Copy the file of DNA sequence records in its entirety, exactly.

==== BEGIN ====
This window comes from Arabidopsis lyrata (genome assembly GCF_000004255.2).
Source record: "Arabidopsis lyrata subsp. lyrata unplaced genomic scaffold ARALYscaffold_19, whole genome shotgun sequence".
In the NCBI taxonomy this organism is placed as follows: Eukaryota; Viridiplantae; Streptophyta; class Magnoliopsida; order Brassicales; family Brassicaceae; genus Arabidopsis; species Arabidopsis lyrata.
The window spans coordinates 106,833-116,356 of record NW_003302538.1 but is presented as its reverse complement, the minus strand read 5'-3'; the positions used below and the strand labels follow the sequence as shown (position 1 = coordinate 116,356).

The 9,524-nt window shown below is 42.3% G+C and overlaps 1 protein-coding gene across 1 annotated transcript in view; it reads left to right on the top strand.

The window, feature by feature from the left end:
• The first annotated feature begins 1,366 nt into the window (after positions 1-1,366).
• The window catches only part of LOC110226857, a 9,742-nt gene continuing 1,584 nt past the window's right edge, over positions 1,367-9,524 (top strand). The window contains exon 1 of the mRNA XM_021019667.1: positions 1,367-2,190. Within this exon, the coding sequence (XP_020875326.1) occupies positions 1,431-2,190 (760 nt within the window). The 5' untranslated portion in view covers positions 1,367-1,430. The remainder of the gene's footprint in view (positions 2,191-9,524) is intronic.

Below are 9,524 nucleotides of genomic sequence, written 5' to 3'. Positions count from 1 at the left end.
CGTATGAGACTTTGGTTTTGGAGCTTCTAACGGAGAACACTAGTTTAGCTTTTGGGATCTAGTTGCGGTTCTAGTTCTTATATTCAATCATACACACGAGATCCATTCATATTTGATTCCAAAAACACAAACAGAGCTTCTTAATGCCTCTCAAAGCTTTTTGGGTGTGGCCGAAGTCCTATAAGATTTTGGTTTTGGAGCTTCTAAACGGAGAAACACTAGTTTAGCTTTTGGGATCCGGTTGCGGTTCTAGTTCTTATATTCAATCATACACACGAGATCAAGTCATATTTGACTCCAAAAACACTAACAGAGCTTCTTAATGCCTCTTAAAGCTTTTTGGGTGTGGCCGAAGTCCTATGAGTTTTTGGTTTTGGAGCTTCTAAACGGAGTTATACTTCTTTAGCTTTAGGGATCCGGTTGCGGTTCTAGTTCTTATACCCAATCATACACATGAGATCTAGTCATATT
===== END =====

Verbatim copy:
This window comes from Arabidopsis lyrata (genome assembly GCF_000004255.2).
Source record: "Arabidopsis lyrata subsp. lyrata unplaced genomic scaffold ARALYscaffold_19, whole genome shotgun sequence".
In the NCBI taxonomy this organism is placed as follows: Eukaryota; Viridiplantae; Streptophyta; class Magnoliopsida; order Brassicales; family Brassicaceae; genus Arabidopsis; species Arabidopsis lyrata.
The window spans coordinates 106,833-116,356 of record NW_003302538.1 but is presented as its reverse complement, the minus strand read 5'-3'; the positions used below and the strand labels follow the sequence as shown (position 1 = coordinate 116,356).

The 9,524-nt window shown below is 42.3% G+C and overlaps 1 protein-coding gene across 1 annotated transcript in view; it reads left to right on the top strand.

The window, feature by feature from the left end:
• The first annotated feature begins 1,366 nt into the window (after positions 1-1,366).
• The window catches only part of LOC110226857, a 9,742-nt gene continuing 1,584 nt past the window's right edge, over positions 1,367-9,524 (top strand). The window contains exon 1 of the mRNA XM_021019667.1: positions 1,367-2,190. Within this exon, the coding sequence (XP_020875326.1) occupies positions 1,431-2,190 (760 nt within the window). The 5' untranslated portion in view covers positions 1,367-1,430. The remainder of the gene's footprint in view (positions 2,191-9,524) is intronic.

Below are 9,524 nucleotides of genomic sequence, written 5' to 3'. Positions count from 1 at the left end.
CGTATGAGACTTTGGTTTTGGAGCTTCTAACGGAGAACACTAGTTTAGCTTTTGGGATCTAGTTGCGGTTCTAGTTCTTATATTCAATCATACACACGAGATCCATTCATATTTGATTCCAAAAACACAAACAGAGCTTCTTAATGCCTCTCAAAGCTTTTTGGGTGTGGCCGAAGTCCTATAAGATTTTGGTTTTGGAGCTTCTAAACGGAGAAACACTAGTTTAGCTTTTGGGATCCGGTTGCGGTTCTAGTTCTTATATTCAATCATACACACGAGATCAAGTCATATTTGACTCCAAAAACACTAACAGAGCTTCTTAATGCCTCTTAAAGCTTTTTGGGTGTGGCCGAAGTCCTATGAGTTTTTGGTTTTGGAGCTTCTAAACGGAGTTATACTTCTTTAGCTTTAGGGATCCGGTTGCGGTTCTAGTTCTTATACCCAATCATACACATGAGATCTAGTCATATT